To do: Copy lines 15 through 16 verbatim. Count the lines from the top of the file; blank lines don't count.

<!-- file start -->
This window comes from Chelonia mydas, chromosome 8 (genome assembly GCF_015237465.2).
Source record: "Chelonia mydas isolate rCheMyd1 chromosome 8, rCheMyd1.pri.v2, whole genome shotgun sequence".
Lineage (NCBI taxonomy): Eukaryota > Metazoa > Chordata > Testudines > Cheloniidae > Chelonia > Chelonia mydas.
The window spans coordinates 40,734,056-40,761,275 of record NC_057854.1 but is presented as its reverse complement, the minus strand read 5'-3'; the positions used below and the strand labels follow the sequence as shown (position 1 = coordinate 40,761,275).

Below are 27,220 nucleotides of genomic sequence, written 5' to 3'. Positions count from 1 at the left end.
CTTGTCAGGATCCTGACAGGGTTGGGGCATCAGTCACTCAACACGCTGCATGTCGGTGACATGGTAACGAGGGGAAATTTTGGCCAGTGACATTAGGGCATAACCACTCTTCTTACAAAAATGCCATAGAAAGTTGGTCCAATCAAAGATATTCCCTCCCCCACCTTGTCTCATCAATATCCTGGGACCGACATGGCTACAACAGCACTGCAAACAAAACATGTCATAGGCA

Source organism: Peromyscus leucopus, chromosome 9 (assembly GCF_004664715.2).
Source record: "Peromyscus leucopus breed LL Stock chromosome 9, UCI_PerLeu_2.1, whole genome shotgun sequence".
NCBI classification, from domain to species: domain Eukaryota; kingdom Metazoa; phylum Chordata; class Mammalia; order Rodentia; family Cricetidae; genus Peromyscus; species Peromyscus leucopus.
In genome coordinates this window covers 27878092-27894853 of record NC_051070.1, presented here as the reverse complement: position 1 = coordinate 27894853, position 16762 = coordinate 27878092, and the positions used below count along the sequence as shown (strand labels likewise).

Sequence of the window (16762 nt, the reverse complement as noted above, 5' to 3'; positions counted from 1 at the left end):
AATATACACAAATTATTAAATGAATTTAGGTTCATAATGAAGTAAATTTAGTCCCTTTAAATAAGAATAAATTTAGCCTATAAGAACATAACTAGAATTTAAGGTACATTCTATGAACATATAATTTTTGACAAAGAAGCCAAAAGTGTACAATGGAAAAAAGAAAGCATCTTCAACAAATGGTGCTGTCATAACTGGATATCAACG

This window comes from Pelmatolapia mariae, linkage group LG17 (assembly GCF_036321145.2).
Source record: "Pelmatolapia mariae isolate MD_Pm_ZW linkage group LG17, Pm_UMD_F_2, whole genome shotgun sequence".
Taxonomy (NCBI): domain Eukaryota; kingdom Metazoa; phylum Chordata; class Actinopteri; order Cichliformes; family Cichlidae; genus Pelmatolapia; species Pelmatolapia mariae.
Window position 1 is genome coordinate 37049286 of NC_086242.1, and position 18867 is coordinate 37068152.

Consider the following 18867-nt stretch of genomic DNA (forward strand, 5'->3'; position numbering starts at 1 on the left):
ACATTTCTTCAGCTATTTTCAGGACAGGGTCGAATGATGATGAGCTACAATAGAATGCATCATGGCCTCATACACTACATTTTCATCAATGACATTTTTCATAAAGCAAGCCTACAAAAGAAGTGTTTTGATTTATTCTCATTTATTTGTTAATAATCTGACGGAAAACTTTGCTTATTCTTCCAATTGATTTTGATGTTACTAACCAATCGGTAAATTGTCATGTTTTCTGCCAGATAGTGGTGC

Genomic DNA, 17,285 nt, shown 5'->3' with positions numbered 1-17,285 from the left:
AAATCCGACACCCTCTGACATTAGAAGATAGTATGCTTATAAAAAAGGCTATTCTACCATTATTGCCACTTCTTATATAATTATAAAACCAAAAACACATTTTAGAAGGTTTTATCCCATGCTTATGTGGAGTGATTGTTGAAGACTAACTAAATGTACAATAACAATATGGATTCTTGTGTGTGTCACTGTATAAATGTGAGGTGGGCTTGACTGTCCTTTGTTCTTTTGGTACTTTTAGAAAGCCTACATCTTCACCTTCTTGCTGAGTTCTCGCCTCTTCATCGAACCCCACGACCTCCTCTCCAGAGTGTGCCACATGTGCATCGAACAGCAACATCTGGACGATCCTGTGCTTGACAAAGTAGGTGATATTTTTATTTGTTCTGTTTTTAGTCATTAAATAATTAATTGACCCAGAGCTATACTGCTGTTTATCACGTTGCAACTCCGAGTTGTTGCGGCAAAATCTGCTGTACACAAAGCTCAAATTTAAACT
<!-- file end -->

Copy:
Taxonomy (NCBI): domain Eukaryota; kingdom Metazoa; phylum Chordata; class Actinopteri; order Cichliformes; family Cichlidae; genus Pelmatolapia; species Pelmatolapia mariae.
Window position 1 is genome coordinate 37049286 of NC_086242.1, and position 18867 is coordinate 37068152.